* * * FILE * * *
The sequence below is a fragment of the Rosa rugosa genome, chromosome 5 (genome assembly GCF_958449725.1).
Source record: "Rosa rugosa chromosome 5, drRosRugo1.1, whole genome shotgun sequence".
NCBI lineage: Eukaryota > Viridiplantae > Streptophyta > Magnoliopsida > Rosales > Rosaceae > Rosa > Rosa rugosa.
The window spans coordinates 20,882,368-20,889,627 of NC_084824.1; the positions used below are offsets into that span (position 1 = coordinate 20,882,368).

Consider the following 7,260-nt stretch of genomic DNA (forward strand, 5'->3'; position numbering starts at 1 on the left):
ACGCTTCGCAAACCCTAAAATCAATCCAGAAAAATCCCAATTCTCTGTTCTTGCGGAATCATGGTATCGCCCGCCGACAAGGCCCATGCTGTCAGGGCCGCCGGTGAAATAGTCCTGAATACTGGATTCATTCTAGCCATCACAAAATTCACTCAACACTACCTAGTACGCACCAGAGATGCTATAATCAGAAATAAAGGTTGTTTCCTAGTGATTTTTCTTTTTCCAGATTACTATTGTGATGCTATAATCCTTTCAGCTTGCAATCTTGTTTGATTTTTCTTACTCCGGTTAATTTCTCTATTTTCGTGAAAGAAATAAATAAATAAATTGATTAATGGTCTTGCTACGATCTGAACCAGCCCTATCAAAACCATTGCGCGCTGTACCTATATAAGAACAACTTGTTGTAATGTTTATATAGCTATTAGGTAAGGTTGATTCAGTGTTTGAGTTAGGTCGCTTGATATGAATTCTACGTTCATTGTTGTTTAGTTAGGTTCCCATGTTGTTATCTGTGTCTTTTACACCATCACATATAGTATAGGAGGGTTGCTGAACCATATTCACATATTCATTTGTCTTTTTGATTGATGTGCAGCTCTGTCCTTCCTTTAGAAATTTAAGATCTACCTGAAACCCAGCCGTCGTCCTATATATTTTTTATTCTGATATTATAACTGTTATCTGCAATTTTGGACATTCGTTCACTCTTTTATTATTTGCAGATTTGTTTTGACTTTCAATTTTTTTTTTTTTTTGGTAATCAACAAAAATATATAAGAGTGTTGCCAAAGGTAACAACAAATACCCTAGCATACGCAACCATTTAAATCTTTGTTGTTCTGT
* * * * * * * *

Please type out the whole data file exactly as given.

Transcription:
The sequence below is a fragment of the Rosa rugosa genome, chromosome 5 (genome assembly GCF_958449725.1).
Source record: "Rosa rugosa chromosome 5, drRosRugo1.1, whole genome shotgun sequence".
NCBI lineage: Eukaryota > Viridiplantae > Streptophyta > Magnoliopsida > Rosales > Rosaceae > Rosa > Rosa rugosa.
The window spans coordinates 20,882,368-20,889,627 of NC_084824.1; the positions used below are offsets into that span (position 1 = coordinate 20,882,368).

Consider the following 7,260-nt stretch of genomic DNA (forward strand, 5'->3'; position numbering starts at 1 on the left):
ACGCTTCGCAAACCCTAAAATCAATCCAGAAAAATCCCAATTCTCTGTTCTTGCGGAATCATGGTATCGCCCGCCGACAAGGCCCATGCTGTCAGGGCCGCCGGTGAAATAGTCCTGAATACTGGATTCATTCTAGCCATCACAAAATTCACTCAACACTACCTAGTACGCACCAGAGATGCTATAATCAGAAATAAAGGTTGTTTCCTAGTGATTTTTCTTTTTCCAGATTACTATTGTGATGCTATAATCCTTTCAGCTTGCAATCTTGTTTGATTTTTCTTACTCCGGTTAATTTCTCTATTTTCGTGAAAGAAATAAATAAATAAATTGATTAATGGTCTTGCTACGATCTGAACCAGCCCTATCAAAACCATTGCGCGCTGTACCTATATAAGAACAACTTGTTGTAATGTTTATATAGCTATTAGGTAAGGTTGATTCAGTGTTTGAGTTAGGTCGCTTGATATGAATTCTACGTTCATTGTTGTTTAGTTAGGTTCCCATGTTGTTATCTGTGTCTTTTACACCATCACATATAGTATAGGAGGGTTGCTGAACCATATTCACATATTCATTTGTCTTTTTGATTGATGTGCAGCTCTGTCCTTCCTTTAGAAATTTAAGATCTACCTGAAACCCAGCCGTCGTCCTATATATTTTTTATTCTGATATTATAACTGTTATCTGCAATTTTGGACATTCGTTCACTCTTTTATTATTTGCAGATTTGTTTTGACTTTCAATTTTTTTTTTTTTTTGGTAATCAACAAAAATATATAAGAGTGTTGCCAAAGGTAACAACAAATACCCTAGCATACGCAACCATTTAAATCTTTGTTGTTCTGT